You polished your resume and cover letter, dressed your best and looked sharp, aced all the interview questions and had a good rapport with the interviewer. Maybe you even got a second or third call back, only to hear a week or so later that they chose another candidate. You feel defeated, angry and maybe even hurt. You truly feel you were the best choice and did everything you could to present that to the prospective employer.
What do you do next?
It may seem silly, but give yourself a day or two to grieve the loss of the job. Maybe it was the career that would change your life or something you had been working toward for years. It is very normal to experience fluctuating emotions about what happened. Lean on family, your partner, or friends for support and guidance. I was on my fourth interview with a company when they decided, suddenly, to cancel and go with another candidate. I was crushed, but with support, began to feel a little better. I can’t tell you that it doesn’t still sting a bit, but after a few days, you will feel better.
Many people when they are turned down for a job don’t take the time to call the former prospective employer and ask how they could improve. Maybe they were looking for someone with more experience, or maybe your skill set just wasn’t the right fit. It usually is not a personal matter and they will almost always be willing to answer your concerns. Be aware that they are busy people and may take awhile to reply. A phone call is always best, as its more personal and shows initiative, but a formal business email would also be a good choice.
I would strongly advise not making this call right after you are turned down for the position. You may be feeling angry, or tearful, and that can come across in your voice. Often when we type an email out in a bad mood, it comes through and can be off-putting. You want to leave that prospective employer with a positive thought about you.
Send a Thank You Note
Sending a thank you note or card can let the employer know you truly did appreciate their time and energy spent on interviewing you. If they answered any questions for you regarding why you didn’t get the position, it is especially important to thank them for that. It also can help foster a connection for if more openings happen at the company. Businesses receive very few thank you notes so it will absolutely make you stand out in their mind. Reiterate your skills and that you look forward to possibly working for them in the future.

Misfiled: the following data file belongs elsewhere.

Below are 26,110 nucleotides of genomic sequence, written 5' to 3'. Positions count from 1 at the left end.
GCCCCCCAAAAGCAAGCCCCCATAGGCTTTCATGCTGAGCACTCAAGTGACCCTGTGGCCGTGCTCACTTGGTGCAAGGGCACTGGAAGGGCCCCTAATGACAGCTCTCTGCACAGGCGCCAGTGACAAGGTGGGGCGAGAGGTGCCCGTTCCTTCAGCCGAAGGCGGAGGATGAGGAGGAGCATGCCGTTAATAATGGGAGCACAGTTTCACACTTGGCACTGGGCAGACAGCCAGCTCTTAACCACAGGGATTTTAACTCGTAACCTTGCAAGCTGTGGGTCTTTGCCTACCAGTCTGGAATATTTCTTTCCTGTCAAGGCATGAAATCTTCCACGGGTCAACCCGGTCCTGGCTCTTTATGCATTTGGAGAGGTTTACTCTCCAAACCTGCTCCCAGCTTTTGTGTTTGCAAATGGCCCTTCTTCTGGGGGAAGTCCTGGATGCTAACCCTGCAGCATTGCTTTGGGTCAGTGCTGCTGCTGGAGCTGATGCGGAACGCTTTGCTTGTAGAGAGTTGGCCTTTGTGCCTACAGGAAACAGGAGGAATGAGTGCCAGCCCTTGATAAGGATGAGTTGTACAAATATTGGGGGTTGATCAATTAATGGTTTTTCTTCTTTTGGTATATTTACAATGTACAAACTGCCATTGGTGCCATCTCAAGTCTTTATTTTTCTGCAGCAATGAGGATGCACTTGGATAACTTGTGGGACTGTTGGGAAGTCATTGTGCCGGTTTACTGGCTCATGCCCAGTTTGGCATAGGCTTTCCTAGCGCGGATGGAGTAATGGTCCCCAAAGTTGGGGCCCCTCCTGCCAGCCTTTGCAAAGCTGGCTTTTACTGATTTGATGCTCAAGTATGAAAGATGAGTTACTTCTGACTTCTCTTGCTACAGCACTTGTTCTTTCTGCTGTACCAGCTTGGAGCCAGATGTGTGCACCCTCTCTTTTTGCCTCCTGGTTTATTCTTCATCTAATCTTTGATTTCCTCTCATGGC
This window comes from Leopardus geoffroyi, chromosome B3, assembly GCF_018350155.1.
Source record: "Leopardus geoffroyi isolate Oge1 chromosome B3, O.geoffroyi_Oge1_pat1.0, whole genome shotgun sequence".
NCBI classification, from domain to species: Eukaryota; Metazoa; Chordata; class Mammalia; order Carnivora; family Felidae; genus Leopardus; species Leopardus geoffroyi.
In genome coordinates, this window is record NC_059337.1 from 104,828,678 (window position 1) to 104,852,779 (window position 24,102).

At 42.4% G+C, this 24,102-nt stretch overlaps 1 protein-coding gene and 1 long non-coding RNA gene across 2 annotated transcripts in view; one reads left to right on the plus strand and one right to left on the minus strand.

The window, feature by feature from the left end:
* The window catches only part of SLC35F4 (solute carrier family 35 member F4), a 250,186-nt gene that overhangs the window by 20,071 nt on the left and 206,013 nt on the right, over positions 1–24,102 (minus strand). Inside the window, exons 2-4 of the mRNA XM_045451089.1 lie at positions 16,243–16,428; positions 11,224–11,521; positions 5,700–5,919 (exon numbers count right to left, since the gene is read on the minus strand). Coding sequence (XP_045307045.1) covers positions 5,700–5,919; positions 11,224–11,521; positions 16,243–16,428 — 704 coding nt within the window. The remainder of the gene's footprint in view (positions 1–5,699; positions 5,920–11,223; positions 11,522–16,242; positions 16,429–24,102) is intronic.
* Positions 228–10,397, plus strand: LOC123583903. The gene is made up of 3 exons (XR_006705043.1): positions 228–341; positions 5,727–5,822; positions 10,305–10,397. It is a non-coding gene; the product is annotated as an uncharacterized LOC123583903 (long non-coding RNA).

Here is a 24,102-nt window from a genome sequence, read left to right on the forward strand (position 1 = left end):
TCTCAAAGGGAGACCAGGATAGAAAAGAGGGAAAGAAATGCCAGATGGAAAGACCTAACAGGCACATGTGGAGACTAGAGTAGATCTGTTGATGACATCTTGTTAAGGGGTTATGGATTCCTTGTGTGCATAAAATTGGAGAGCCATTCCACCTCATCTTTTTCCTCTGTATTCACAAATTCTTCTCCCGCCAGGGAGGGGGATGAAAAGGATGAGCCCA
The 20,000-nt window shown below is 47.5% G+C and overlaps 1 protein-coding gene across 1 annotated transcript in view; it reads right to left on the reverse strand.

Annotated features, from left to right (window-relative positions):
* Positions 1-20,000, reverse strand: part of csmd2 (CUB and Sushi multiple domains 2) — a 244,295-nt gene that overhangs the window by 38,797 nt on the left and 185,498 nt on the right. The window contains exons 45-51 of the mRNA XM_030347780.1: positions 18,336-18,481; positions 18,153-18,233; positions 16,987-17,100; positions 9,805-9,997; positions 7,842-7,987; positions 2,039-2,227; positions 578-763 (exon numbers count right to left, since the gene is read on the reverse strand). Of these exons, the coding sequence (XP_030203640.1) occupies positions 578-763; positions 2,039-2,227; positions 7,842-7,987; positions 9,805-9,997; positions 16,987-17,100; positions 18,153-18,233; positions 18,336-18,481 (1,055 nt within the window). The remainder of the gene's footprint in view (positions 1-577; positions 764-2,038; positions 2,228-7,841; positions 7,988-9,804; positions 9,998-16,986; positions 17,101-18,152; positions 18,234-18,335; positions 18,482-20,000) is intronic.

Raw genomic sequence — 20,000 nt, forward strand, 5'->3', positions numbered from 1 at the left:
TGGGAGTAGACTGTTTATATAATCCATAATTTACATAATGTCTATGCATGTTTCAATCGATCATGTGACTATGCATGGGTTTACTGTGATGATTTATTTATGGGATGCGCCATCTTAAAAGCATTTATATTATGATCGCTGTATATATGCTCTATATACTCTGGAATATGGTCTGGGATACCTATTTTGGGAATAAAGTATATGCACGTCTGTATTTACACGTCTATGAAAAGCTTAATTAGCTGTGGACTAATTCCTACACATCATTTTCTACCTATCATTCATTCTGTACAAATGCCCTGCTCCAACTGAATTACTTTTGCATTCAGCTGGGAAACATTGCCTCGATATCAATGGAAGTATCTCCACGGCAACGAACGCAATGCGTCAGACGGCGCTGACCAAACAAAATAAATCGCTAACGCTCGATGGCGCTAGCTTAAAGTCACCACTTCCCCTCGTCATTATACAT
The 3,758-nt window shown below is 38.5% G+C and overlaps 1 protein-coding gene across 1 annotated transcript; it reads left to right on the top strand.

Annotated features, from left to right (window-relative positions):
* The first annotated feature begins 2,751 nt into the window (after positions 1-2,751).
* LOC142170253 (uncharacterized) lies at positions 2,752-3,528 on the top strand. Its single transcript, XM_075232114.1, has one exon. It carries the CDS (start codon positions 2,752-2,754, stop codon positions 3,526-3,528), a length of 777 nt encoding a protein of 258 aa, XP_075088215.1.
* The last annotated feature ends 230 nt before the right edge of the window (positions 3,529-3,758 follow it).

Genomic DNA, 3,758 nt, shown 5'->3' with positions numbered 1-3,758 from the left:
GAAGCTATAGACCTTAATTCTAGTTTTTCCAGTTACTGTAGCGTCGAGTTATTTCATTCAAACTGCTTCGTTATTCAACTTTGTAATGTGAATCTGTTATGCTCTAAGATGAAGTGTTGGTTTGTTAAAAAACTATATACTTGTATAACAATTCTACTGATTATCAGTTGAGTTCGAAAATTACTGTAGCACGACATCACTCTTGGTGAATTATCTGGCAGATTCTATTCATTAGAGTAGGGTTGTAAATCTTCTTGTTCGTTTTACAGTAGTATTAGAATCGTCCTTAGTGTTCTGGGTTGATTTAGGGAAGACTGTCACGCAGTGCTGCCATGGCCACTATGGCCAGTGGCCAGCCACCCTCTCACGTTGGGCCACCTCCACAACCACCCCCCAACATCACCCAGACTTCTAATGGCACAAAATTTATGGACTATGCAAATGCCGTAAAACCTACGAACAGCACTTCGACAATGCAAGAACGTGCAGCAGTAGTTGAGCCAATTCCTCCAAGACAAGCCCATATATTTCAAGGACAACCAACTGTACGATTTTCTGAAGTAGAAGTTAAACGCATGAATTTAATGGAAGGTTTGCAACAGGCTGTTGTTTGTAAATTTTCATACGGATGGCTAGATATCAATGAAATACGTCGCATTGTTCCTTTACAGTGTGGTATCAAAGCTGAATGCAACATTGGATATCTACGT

After not getting the job I truly desired, I wanted to give up. I didn’t want to continue trying to look for jobs and felt stuck. It felt utterly impossible that a company would want to hire me. My thought process was that if company X didn’t want me, why would company Y or company Z want me?
The answer is: it just wasn’t the right career for you at that time. Maybe it was something you would have excelled at, but there are other companies that can also help you grow your skills. If the prospective employer suggested more experience, take one or two entry level jobs and gain more experience and reapply for your dream job.
Don’t sell yourself short, either. When you get rejected, you can feel bad about yourself in all areas of life, not just your career. Make a list of your skills and things you enjoy doing. Research careers that fit into your skill set. Perhaps consider additional career training at a vocational school. Join an organization or program that lets you build leadership skills and use your talents. Not only will you be better prepared for your next job, you will stay busy and energized.
One night after I was rejected from my dream job, I sat down and revamped my cover letter and resume and set forth applying for more jobs that fit my skill set. I was still a bit sad about being rejected, but used that energy to force myself to try harder. Within a week I had scheduled six interviews for various companies that did value my skill set. Persistence and patience are key, and with a lot of hard work, you will reach your career goals even if its one step at a time.
Want more job hunting tips?
How to Ace Your Next Interview